The holidays have come and gone, landing us here in January, a month typically marked by somber self-appraisal and pledges to do better.
That kind of moral clarity is needed more than ever at the start of 2019, as the government of the most powerful country on earth enters the second week of a partial shutdown in its operations.
This isn’t American greatness, and it’s no way for a model democracy to start a new year. We urge members of Louisiana’s congressional delegation to do what they can to break the impasse, which involves President Donald Trump’s insistence that Congress fund a huge border wall between the United States and Mexico.
Security is important, but key parts of the border already have a wall.
In any event, candidate Trump said Mexico would pay for the wall. And even if that is a fantasy, the wall is hardly an issue worth shutting down the government.
Legislating on deadline has become a fact of life on Capitol Hill. The more shutdowns and crises, the less the people trust their government.
Ending the shutdown should be the first order of business as members of Congress return from the holidays, which were supposed to be a time of shared goodwill and pause from political strife. It’s a sad mark of our times that not even Christmas and New Year’s were immune from the nation’s toxic political environment. The days passed with business-as-usual posturing from the White House and Capitol Hill.
The Trump administration reversed course Friday and said it will restart the sale and renewal of federal flood insurance policies amid an ongo…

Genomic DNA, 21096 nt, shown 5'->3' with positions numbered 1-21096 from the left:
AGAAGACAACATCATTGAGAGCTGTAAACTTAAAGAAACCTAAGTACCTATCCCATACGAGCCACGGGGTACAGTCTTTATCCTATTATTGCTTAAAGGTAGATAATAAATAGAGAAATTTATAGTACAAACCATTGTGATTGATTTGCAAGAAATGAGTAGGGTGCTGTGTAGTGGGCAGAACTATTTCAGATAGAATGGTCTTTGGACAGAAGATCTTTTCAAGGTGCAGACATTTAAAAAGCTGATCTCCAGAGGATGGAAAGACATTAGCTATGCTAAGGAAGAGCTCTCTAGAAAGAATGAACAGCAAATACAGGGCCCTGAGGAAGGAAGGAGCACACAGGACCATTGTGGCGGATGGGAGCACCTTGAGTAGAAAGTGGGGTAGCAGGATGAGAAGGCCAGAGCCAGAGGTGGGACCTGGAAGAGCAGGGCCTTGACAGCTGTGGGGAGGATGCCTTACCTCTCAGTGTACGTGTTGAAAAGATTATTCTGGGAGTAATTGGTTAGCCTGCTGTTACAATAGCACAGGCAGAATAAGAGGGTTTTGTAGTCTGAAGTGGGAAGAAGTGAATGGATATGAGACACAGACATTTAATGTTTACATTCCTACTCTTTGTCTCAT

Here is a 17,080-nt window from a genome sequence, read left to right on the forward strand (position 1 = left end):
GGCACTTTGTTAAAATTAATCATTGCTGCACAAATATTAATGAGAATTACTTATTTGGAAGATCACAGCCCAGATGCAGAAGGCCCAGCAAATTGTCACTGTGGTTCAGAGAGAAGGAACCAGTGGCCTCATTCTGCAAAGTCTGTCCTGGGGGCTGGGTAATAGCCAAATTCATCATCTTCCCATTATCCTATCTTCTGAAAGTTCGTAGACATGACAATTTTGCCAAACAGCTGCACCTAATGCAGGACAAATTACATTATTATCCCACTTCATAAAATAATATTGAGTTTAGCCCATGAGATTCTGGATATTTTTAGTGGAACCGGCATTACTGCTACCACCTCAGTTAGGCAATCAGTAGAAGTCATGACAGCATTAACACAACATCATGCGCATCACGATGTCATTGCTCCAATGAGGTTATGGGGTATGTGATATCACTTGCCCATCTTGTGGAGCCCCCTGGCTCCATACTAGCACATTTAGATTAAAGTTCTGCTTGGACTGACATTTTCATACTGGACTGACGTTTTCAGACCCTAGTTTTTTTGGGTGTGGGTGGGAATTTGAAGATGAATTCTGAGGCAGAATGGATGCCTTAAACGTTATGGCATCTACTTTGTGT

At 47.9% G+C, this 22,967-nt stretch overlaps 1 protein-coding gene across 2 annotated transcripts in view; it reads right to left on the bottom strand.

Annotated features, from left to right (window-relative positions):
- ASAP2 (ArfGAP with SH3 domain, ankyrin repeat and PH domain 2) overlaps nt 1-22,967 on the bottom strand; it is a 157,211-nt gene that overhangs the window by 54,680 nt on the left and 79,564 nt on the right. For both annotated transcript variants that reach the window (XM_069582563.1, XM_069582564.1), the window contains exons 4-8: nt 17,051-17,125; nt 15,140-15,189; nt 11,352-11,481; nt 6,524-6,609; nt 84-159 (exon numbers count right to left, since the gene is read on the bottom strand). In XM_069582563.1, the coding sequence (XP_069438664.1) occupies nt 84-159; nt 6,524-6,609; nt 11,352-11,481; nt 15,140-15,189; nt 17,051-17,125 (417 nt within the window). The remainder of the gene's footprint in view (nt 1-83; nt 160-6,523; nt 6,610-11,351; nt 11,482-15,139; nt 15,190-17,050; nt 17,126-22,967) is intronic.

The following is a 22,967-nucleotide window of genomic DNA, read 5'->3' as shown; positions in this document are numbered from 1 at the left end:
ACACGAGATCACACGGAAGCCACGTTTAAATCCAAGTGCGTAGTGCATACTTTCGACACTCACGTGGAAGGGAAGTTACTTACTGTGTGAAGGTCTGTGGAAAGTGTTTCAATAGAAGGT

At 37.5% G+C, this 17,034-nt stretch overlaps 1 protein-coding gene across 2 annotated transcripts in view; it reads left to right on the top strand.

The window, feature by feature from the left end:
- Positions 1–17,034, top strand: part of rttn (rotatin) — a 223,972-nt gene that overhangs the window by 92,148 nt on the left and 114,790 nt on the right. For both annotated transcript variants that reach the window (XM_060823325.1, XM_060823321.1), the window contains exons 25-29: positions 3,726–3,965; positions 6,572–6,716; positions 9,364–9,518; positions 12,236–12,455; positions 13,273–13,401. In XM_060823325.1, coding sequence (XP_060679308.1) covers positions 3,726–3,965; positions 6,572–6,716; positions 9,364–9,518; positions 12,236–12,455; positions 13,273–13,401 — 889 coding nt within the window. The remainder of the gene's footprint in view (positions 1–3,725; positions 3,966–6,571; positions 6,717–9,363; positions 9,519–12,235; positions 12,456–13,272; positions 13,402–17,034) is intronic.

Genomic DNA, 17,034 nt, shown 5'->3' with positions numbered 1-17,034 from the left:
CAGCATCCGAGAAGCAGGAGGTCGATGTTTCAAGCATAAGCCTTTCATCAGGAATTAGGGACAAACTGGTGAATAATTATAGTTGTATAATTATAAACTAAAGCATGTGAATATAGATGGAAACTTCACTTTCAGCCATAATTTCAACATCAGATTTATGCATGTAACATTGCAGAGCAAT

Meanwhile, in Louisiana, heavy rains after Christmas reminded us why we need a stable federal flood insurance program and a strong, engaged federal partner for important jobs like flood control. Although last month’s rains didn’t create a major flood event, they underscored the urgency to make Louisiana resilient against Mother Nature.
Members of the Louisiana delegation helped resolve a bureaucratic tangle from the shutdown that was preventing new flood insurance policies from being written. But such a workaround — and the anxiety it created among homebuyers — wouldn’t have been needed if the government had stayed open in the first place. The workaround came too late for some, and real estate closings were postponed because of the needless shutdown. Members of Congress blamed FEMA instead of themselves.
The president, who rose to fame as a star of reality television, seems to enjoy dramatizing conflict. In Louisiana, though, that show-biz act is old hat.
Last year, state lawmakers engaged in endless brinksmanship with the governor before reaching an inevitable deal to fund needed services. In Baton Rouge, we learned the hard way what the rest of the country is discovering about the federal government shutdown: Budget theater just wastes a lot of time while the people’s business goes undone.
It’s past time to end this charade, and fully open the U.S. government for business.